Translational Science and Therapeutics Division, Fred Hutch
Dr. Christopher Peterson develops cell and gene therapy strategies to address a range of health outcomes, from improving cancer treatment to curing HIV. Dr. Peterson’s work focuses on hematopoietic stem cells, or blood stem cells. In the bone marrow, blood stem cells give rise to numerous cell types including oxygen-carrying red blood cells, infection-fighting white blood cells and platelets. To find a cure for HIV, Dr. Peterson has focused on genetically engineering blood stem cells and their progeny to resist HIV infection and better fight the virus. His goal is to establish a sufficient number of these modified cells in the body to improve the effectiveness, longevity and safety of gene therapies for people living with HIV.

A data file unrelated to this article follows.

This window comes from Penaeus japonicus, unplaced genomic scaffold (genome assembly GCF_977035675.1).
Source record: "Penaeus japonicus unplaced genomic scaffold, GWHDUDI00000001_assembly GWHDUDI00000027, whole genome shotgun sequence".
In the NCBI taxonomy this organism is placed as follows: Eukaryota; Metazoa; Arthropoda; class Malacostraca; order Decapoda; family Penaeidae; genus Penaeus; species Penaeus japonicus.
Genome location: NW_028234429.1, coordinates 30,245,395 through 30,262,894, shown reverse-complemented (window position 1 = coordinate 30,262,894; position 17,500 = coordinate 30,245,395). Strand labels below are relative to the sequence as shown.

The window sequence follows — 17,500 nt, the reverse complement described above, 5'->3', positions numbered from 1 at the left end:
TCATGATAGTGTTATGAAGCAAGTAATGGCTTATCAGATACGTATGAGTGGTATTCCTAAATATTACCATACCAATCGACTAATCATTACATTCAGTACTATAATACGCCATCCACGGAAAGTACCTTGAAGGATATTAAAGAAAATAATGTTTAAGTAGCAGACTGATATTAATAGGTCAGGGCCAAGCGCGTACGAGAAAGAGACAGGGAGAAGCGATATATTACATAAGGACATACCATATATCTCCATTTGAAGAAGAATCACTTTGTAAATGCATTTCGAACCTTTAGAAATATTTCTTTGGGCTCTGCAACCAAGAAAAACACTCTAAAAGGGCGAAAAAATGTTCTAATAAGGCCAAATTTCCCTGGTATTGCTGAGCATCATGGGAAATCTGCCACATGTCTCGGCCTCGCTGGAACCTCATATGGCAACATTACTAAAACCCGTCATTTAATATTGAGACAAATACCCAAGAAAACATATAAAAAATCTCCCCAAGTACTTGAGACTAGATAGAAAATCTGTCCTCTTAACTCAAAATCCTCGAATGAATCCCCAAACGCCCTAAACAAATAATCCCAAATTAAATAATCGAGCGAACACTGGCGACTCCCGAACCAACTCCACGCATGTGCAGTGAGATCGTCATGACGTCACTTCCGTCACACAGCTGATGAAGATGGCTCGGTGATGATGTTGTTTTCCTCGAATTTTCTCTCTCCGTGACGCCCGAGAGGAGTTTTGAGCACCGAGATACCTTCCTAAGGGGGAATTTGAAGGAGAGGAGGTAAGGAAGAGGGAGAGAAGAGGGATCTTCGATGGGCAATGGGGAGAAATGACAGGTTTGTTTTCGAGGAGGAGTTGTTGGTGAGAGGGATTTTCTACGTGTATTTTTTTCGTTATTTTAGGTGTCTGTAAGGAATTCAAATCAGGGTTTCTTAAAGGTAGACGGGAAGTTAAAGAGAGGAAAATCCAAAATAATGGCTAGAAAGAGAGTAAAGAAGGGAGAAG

Research Associate Professor, Division of Hematology and Oncology
University of Washington School of Medicine
University of Utah, 2010, PhD (Oncological Sciences)
University of North Carolina, 2002, BS (Public Health, Environmental Science)